The North Dakota Senate approved the most restrictive state ban on abortions on Friday, by passing two measures including one that would bar the procedure as soon as a fetal heartbeat is detected.
Fetal heartbeats can be detected as early as six weeks. A second bill was also passed that would ban abortions based on sex selection and genetic abnormalities.
The bills, which passed the state House of Representatives last month, now head to the governor, Republican Jack Dalrymple, who has not indicated whether he would sign them into law or not.
Several states ban most abortions after 20 weeks of pregnancy. Arkansas lawmakers recently approved a ban on most abortions after 12 weeks of pregnancy that could take effect in August if it survives legal challenges.
The North Dakota "heartbeat" bill provides exceptions if an abortion would prevent the death or irreversible impairment of a pregnant woman and sets up a direct challenge to the Supreme Court's decision in Roe v. Wade that legalized abortion in 1973.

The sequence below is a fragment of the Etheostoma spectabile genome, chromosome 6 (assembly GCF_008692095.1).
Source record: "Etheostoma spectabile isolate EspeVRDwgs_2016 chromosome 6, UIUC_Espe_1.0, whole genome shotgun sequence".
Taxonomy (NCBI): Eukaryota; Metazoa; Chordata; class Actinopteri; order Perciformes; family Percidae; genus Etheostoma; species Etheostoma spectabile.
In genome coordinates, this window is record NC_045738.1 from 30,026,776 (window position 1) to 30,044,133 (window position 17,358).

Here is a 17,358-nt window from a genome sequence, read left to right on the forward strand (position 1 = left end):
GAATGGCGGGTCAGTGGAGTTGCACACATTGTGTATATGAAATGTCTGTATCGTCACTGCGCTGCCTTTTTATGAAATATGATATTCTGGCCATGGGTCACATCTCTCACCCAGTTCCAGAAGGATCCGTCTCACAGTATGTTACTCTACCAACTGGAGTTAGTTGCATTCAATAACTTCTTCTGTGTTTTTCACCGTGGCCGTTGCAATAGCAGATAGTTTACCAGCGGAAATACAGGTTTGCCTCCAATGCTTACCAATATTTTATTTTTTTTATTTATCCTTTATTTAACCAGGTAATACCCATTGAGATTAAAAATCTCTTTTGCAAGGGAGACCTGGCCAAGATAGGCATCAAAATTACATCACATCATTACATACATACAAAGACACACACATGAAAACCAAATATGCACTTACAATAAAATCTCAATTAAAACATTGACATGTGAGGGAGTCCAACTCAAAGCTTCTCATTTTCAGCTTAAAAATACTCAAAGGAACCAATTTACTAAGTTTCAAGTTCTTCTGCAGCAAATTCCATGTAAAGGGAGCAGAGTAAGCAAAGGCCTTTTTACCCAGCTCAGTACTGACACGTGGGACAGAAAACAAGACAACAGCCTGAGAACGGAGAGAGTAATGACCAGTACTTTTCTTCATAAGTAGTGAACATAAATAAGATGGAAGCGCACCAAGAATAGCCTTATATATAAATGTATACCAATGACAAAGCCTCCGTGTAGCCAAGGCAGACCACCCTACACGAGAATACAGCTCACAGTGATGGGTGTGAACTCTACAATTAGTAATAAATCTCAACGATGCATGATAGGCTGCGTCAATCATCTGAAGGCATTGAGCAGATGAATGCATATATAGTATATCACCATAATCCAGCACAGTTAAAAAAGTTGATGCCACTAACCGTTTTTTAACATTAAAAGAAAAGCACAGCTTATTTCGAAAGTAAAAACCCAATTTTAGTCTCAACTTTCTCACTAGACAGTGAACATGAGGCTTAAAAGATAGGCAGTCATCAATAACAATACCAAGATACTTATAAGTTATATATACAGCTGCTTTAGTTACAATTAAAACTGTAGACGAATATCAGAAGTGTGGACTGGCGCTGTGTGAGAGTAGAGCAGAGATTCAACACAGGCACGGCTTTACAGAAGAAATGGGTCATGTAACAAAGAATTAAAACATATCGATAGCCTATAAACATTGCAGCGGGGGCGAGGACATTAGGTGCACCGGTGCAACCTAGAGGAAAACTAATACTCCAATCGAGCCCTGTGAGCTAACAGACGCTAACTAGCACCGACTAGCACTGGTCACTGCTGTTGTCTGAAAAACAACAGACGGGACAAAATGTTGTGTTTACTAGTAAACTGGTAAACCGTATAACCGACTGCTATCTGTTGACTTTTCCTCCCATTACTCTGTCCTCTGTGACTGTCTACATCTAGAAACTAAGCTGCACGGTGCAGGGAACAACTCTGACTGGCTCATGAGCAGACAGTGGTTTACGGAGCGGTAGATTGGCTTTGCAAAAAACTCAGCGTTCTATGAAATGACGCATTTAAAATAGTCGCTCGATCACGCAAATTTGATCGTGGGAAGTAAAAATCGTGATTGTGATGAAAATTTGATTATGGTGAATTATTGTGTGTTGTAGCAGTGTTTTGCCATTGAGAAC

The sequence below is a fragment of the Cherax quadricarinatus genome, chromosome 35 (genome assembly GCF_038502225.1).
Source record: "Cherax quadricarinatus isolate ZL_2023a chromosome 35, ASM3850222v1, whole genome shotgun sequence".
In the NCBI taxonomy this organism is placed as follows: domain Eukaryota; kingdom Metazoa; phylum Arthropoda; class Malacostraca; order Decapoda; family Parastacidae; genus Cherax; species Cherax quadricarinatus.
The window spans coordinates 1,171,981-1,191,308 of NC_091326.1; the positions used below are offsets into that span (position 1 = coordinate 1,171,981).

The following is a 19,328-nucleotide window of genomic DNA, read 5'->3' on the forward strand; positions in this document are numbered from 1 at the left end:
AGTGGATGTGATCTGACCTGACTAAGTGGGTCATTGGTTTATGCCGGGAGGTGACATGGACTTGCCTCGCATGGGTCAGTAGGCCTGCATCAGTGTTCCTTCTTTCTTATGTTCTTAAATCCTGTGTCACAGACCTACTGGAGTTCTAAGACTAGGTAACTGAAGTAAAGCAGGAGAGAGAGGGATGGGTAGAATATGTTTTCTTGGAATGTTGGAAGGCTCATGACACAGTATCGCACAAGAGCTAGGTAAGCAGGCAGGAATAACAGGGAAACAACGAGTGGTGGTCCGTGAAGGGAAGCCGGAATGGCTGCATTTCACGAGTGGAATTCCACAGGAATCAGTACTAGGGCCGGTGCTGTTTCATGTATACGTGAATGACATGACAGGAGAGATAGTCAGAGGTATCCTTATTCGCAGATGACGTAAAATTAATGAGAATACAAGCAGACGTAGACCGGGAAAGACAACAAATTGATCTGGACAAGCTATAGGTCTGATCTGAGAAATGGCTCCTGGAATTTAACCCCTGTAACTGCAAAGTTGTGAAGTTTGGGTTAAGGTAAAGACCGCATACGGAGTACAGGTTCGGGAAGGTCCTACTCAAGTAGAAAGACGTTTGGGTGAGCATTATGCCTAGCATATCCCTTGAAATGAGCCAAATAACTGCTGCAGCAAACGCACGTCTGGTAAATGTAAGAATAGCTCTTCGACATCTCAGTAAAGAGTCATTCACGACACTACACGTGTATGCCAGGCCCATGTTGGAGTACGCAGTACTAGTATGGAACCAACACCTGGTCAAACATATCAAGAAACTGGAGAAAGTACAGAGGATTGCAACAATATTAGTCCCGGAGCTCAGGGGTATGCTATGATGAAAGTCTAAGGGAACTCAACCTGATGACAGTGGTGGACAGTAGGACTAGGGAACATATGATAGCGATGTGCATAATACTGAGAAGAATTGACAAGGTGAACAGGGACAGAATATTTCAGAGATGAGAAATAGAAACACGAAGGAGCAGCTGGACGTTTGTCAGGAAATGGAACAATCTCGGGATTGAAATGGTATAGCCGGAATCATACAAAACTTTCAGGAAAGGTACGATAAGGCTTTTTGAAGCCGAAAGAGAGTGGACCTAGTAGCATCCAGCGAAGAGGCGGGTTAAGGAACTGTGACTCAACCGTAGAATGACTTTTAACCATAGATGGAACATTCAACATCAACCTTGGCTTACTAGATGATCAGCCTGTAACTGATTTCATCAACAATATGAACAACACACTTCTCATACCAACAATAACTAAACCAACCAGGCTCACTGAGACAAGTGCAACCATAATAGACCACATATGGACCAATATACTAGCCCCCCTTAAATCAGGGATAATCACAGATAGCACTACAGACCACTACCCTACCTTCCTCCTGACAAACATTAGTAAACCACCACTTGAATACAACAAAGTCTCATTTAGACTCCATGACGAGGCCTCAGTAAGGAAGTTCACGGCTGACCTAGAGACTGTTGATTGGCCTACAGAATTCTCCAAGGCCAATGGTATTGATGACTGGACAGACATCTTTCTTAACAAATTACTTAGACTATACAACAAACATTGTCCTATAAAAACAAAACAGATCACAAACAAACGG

"The impact of 40 years of advancements in medicine and technology cannot be ignored," Republican Senator Spencer Berry said.
"The images and heartbeat from the womb provide strong and overwhelming evidence of - at the very least - potential life," Berry said. "And we have been instructed by the Supreme Court to protect that very potential."
North Dakota has a single clinic that performs abortions, the Red River Women's Clinic in Fargo in the southeast corner of the state, represented by the Center for Reproductive Rights.
At six weeks, the ban would take effect before many women would know they were pregnant, the center said, urging the governor to veto the bills.
"The Supreme Court has said repeatedly that states simply do not have the power to ban abortions before viability," said Julie Rikelman, the center's litigation director. "This is well before viability."
North Dakota senators voted 28 to 15 to ban abortions if a woman is seeking it solely based on genetic abnormalities or the sex of the unborn child.
Opponents argued the Legislature should not get involved in such decisions.